Studio Intensive II:
Taking as tenant that the health of society comes from the mining and maintenance of its fringes, this course will use the design process to create a series of interventions that seek to mutate select “boundaries” (physical, cultural, social) into “borders” within urban and personal space. The goal of this course is to design, and thereby facilitate, zones of exchange and engagement in public and intimate spaces. Students will begin by identifying and defining these liminal spaces within the cityscape and/or personal life then focus on creating design experiments supported by props and choreographies that produce individual and social exchange. These designed experiments will be performed and tested throughout the course in order to codify new verbal and physical semiotics addressing the topic of liminality. The result of these experiments will take the form of a series of new, gesture-based crafts that will create a neo-guild of future makers. Additional readings in urban theory, biology, choreography and improvisation will supplement the coursework.
This course helps designers to understand the social transformations that can be achieved by exploiting new technical and scientific opportunities. Students will develop methods and frameworks to experiment with new scientific ideas, emerging technologies, and participatory platforms. Each designer will develop a series of experiments that test the following: cultural expectations and ruptures, “breech experiments” and “lifestyle experiments;” environmental data collection, developing real world, in situ experiments to collect, interpret, evaluate, and publish real-time data on Pachube; material performance experiments in degradability, nutrient cycling, or other material characteristics. The results of these experiments will form the basis of persuasive representation and presentation to the appropriate audience.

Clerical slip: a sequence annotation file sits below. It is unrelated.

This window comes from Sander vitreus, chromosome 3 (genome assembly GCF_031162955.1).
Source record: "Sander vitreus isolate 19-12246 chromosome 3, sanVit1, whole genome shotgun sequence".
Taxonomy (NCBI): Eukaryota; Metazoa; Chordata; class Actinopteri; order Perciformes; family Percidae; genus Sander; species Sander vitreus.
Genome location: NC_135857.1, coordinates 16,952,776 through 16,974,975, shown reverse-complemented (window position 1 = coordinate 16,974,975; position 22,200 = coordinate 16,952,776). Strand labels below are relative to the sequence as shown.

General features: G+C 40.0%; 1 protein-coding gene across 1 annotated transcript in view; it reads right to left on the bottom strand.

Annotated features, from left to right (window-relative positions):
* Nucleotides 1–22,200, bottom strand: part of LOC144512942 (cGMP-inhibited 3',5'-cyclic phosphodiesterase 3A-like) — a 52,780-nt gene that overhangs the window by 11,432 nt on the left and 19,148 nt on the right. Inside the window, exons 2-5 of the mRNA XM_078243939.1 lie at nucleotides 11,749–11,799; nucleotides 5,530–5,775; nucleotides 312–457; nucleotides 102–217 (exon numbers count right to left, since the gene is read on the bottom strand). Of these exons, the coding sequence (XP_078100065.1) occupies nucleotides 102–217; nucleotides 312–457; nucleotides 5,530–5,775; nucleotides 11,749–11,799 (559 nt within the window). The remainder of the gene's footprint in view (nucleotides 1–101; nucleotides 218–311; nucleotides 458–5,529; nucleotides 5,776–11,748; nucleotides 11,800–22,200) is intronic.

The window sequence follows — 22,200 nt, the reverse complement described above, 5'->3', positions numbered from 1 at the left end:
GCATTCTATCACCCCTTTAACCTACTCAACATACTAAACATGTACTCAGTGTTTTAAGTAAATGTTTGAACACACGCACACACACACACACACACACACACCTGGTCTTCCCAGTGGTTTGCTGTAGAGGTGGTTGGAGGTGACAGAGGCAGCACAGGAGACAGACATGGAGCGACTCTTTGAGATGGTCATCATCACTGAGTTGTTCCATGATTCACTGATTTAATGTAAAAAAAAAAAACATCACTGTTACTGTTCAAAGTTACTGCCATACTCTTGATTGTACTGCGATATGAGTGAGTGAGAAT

Critical thinking skills are necessary but not sufficient for the designer. Hands-on “critical making” is equally significant, providing the probe for what’s feasible in complex socio-ecological systems. Through implementation and experiment, we test the diverse possibilities and explore desirable and debatable futures-particularly those in which environmental performance actually and measurably improves.
Design Experiments is based on a series of student-designed procedures that have as a goal to test and identify new definitions of exchange. Through a series of designed constants and variables, the students will reveal what actions facilitate collaborative vs non-collaborative relationships. The course will begin with a focus on movement and gesture, then flow into form-making with an emphasis on the relationship of object to choreography and story-telling.
Students will come away with :
- an awareness of the role of object as symbol and communication tool
- a physical understanding of the relationship of object to choreography
- the role of gesture and body language in designing relationships
- the importance of scripting language and procedure